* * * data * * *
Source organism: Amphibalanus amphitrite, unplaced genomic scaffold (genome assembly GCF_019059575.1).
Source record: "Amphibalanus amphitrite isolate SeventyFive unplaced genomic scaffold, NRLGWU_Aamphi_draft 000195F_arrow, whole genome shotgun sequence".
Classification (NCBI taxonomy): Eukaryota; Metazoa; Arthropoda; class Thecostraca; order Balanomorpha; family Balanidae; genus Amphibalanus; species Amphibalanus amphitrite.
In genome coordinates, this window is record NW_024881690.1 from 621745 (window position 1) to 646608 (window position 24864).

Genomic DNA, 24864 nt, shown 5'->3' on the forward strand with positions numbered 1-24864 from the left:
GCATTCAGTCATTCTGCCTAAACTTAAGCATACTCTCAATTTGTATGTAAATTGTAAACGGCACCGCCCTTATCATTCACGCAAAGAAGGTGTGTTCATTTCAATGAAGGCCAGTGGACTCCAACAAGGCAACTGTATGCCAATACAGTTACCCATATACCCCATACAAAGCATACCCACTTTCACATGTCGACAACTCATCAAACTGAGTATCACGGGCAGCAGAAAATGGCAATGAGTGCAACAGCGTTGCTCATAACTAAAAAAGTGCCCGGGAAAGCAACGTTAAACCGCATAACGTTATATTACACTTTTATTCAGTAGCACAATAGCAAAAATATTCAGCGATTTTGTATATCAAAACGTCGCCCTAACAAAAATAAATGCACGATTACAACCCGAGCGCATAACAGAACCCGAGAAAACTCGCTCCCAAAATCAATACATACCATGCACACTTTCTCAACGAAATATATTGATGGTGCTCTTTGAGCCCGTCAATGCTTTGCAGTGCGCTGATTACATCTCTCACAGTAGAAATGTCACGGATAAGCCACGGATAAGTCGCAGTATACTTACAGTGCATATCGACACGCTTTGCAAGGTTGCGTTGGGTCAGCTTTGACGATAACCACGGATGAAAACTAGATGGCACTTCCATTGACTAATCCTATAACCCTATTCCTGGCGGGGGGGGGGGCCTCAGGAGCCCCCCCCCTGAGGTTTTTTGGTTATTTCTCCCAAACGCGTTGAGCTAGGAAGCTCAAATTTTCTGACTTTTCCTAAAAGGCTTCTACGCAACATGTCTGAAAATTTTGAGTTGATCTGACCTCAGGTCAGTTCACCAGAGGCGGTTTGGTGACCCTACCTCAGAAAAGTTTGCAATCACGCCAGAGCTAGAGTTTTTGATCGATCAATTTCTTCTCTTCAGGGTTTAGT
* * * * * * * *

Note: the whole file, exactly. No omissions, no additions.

Source organism: Amphibalanus amphitrite, unplaced genomic scaffold (genome assembly GCF_019059575.1).
Source record: "Amphibalanus amphitrite isolate SeventyFive unplaced genomic scaffold, NRLGWU_Aamphi_draft 000195F_arrow, whole genome shotgun sequence".
Classification (NCBI taxonomy): Eukaryota; Metazoa; Arthropoda; class Thecostraca; order Balanomorpha; family Balanidae; genus Amphibalanus; species Amphibalanus amphitrite.
In genome coordinates, this window is record NW_024881690.1 from 621745 (window position 1) to 646608 (window position 24864).

Genomic DNA, 24864 nt, shown 5'->3' on the forward strand with positions numbered 1-24864 from the left:
GCATTCAGTCATTCTGCCTAAACTTAAGCATACTCTCAATTTGTATGTAAATTGTAAACGGCACCGCCCTTATCATTCACGCAAAGAAGGTGTGTTCATTTCAATGAAGGCCAGTGGACTCCAACAAGGCAACTGTATGCCAATACAGTTACCCATATACCCCATACAAAGCATACCCACTTTCACATGTCGACAACTCATCAAACTGAGTATCACGGGCAGCAGAAAATGGCAATGAGTGCAACAGCGTTGCTCATAACTAAAAAAGTGCCCGGGAAAGCAACGTTAAACCGCATAACGTTATATTACACTTTTATTCAGTAGCACAATAGCAAAAATATTCAGCGATTTTGTATATCAAAACGTCGCCCTAACAAAAATAAATGCACGATTACAACCCGAGCGCATAACAGAACCCGAGAAAACTCGCTCCCAAAATCAATACATACCATGCACACTTTCTCAACGAAATATATTGATGGTGCTCTTTGAGCCCGTCAATGCTTTGCAGTGCGCTGATTACATCTCTCACAGTAGAAATGTCACGGATAAGCCACGGATAAGTCGCAGTATACTTACAGTGCATATCGACACGCTTTGCAAGGTTGCGTTGGGTCAGCTTTGACGATAACCACGGATGAAAACTAGATGGCACTTCCATTGACTAATCCTATAACCCTATTCCTGGCGGGGGGGGGGGCCTCAGGAGCCCCCCCCCTGAGGTTTTTTGGTTATTTCTCCCAAACGCGTTGAGCTAGGAAGCTCAAATTTTCTGACTTTTCCTAAAAGGCTTCTACGCAACATGTCTGAAAATTTTGAGTTGATCTGACCTCAGGTCAGTTCACCAGAGGCGGTTTGGTGACCCTACCTCAGAAAAGTTTGCAATCACGCCAGAGCTAGAGTTTTTGATCGATCAATTTCTTCTCTTCAGGGTTTAGT